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Summary: Only Mark’s Gospel records this story. This particular miracle of healing is unique since it is the only miracle Jesus did which happened gradually. Usually Jesus’ healings happened suddenly and completely. In this miracle, however, the blind man’s vision

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Intro: Only Mark’s Gospel records this story. This particular miracle of healing is unique since it is the only miracle Jesus did which happened gradually. Usually Jesus’ healings happened suddenly and completely. In this miracle, however, the blind man’s vision was restored in two stages. During the first stage, while his sight was yet blurred, he looked around and supposed that he saw “men as trees, walking” (v.24). How he perceived men as walking trees is indeed strange. Interestingly, we find some men in the Bible who are connected with trees. There is –

1. A Sinful Man Behind A Tree – Adam (Gen. 3:6-8). First Eve took the forbidden fruit and ate it. Then she took some to her husband and he also ate it. Both of them disobeyed the Lord, but observe how Eve was deceived but Adam sinned willfully with full awareness (I Tim. 2:14). This is why Paul puts the responsibility to Adam, not Eve, as the one who brought sin and death into the human race (Rom. 5:12; I Cor. 15:22).

2. A Sincere Man Under A Tree – NathanaeL (John 1:45-51). Jesus, having supernatural knowledge, called Nathanael “an Israelite indeed, in whom is no guile.” Nathanael was puzzled as to how Jesus knew about him. Jesus said He knew exactly what Nathanael was doing under the fig tree even before Philip came up to him. Observe that the Lord knows the details of a person’s life (Psa. 139:1-4 cf. Matt. 10:30). Such supernatural knowledge moved Nathanael to confess Jesus as Messiah – “the Son of God” and “the King of Israel.”

Jesus revealed to Nathanael a greater cause for belief. From vv.50- 51, it can be concluded that Nathanael was meditating on Jacob’s life under the fig tree; on the incident in Gen. 28:12 where Jacob saw the angels of God going up and down a ladder that reached heaven. But Jesus said that Nathanael would see the angels of God ascending and descending on the Son of Man – Jesus, replacing the ladder which was God’s link with earth!

3. A Seeking Man Up A Tree – Zacchaeus (Luke 19:1-10). Zacchaeus was rich and influential, but also a despised publican (or tax collector for Rome). He knew he was a sinner. When Jesus came to Jericho, Zacchaeus wanted to get a glimpse of Him but could not because he was short. He ran ahead and climbed a sycomore tree where, like a child, he waited for Jesus to pass by (Luke 18:17). Jesus already knew Zacchaeus and everything about him. He called the tax man to come down immediately for Jesus wanted to stay at his house. This was more than Zacchaeus had hoped for, so he joyfully welcomed Jesus in his home.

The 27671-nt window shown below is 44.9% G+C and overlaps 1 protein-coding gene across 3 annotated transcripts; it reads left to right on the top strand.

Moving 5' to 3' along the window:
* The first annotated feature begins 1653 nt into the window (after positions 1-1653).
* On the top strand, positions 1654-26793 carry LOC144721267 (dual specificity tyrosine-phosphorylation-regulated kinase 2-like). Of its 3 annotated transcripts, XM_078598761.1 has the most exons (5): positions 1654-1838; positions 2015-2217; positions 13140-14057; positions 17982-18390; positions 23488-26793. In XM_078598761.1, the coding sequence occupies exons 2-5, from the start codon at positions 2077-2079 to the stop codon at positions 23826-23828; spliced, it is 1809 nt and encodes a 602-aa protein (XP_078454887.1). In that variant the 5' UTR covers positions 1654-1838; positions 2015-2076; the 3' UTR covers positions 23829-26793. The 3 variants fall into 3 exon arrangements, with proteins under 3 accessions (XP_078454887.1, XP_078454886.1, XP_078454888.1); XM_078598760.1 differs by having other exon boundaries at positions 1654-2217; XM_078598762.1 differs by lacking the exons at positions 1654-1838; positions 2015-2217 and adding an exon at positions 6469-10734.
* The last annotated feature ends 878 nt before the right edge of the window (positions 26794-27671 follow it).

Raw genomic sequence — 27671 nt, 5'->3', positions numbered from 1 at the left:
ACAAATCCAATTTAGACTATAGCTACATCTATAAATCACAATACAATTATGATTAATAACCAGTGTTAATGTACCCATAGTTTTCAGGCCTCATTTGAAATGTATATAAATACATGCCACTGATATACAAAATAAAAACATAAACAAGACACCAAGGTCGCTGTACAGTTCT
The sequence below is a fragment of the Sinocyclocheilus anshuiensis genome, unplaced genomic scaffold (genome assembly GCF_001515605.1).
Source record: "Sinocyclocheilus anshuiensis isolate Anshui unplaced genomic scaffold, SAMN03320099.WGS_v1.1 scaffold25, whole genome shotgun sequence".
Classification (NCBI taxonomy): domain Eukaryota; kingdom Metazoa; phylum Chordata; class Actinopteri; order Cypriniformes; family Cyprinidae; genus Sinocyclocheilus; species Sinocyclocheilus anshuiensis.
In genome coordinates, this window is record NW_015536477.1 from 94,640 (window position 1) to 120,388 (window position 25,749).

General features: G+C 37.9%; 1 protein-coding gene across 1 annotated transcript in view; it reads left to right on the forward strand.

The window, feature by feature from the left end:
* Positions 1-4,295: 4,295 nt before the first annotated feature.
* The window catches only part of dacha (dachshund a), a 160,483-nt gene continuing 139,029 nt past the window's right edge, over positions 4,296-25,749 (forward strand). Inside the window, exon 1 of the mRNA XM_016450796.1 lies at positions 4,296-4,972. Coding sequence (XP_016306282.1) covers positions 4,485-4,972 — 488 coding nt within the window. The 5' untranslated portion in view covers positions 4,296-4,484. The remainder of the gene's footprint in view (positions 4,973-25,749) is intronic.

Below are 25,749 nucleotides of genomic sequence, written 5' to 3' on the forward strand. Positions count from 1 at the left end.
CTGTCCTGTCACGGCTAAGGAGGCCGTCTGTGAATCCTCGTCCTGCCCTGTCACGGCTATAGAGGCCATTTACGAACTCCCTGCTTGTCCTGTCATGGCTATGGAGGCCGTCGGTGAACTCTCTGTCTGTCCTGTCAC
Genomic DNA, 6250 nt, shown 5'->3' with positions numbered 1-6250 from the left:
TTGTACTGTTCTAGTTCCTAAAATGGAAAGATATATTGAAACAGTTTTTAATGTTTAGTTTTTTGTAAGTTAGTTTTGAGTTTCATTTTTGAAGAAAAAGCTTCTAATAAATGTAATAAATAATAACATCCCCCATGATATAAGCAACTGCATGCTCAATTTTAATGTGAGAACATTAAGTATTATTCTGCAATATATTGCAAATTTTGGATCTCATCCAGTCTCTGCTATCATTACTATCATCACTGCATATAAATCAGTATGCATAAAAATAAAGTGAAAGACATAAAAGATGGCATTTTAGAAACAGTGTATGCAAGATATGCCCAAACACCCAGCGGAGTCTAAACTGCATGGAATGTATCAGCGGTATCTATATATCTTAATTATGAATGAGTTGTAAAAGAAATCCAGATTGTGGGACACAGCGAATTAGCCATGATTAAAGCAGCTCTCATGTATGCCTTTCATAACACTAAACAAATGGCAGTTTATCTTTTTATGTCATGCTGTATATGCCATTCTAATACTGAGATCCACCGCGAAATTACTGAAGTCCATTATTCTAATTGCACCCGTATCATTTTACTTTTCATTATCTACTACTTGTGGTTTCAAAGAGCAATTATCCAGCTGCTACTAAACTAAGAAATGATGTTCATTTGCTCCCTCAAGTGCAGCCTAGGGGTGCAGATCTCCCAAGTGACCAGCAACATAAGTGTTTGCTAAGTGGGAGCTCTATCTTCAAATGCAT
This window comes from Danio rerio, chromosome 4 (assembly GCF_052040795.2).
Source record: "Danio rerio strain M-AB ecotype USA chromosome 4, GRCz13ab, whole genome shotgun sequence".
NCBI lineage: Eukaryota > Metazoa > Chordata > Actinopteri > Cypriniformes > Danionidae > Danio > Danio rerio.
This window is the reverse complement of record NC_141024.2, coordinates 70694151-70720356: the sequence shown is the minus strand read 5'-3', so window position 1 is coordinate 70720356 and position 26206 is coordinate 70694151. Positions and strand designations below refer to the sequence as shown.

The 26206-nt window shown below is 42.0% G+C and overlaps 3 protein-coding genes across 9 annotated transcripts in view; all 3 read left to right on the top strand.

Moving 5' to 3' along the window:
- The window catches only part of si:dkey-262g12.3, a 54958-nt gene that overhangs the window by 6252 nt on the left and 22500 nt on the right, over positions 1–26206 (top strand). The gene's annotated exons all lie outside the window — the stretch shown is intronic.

Many murmured because Jesus went to be the guest of a known sinner. Zacchaeus stood up and voluntarily announced that he would give half of what he owned to the poor and repay fourfold all he had abused. He publicly wanted the people to know that his encounter with Jesus had changed his life. Jesus’ words, “This day is salvation come to this house” (v.9) did not imply that giving to the poor and compensating damages had saved Zacchaeus, but that his good deeds proved the reality of his repentance and salvation. That was indeed the very mission of Jesus – “to seek and to save that which was lost” (v.10). Zacchaeus was a lost rich man who was found and saved by Jesus (Cf. Luke 18:25).

4. A Saviour Man On A Tree – Christ (Gal. 3:13). This is a partial quote from Deut. 21:23. All men are sinners in that they have broken God’s law. Paul declares that there is hope for all who have broken the law and are therefore under its curse. That hope is not in religion but in Christ who had redeemed us from the curse of the law. But how did Christ redeem man? The answer is by Him “being made a curse for us.”

This is a clear declaration of substitutionary redemption whereby Christ took the penalty of all guilty lawbreakers on Himself. Thus the “curse of the law” was transferred from sinners to Christ (I Peter 3:18). The quotation from Deut. 21:23 refers to the Old Testament times when condemned criminals were executed (normally by stoning) and then displayed on a stake or post to show God’s divine rejection. When Christ was crucified, it was evidence that He had come under the curse of God and bore our sins in his own body on the tree of the cross (I Pet. 2:24).

5. A Saved Man Like A Tree – the Christian (Psa. 1:1-3). Psalm 1 describes the saved man as a blessed man who leads a spotless and prosperous life – one that is in accord with God’s word and contrasted with the ungodly who shall perish. In v.1, the saved man “walketh not in the counsel of the ungodly, nor standeth in the way of sinners, nor sitteth in the seat of the scornful.” One who is not tarnished by this evil influence is considered “blessed,” That is, he is right with God and enjoys peace and joy from that relationship.

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Jonathan Campbell

commented on May 22, 2013

Very good

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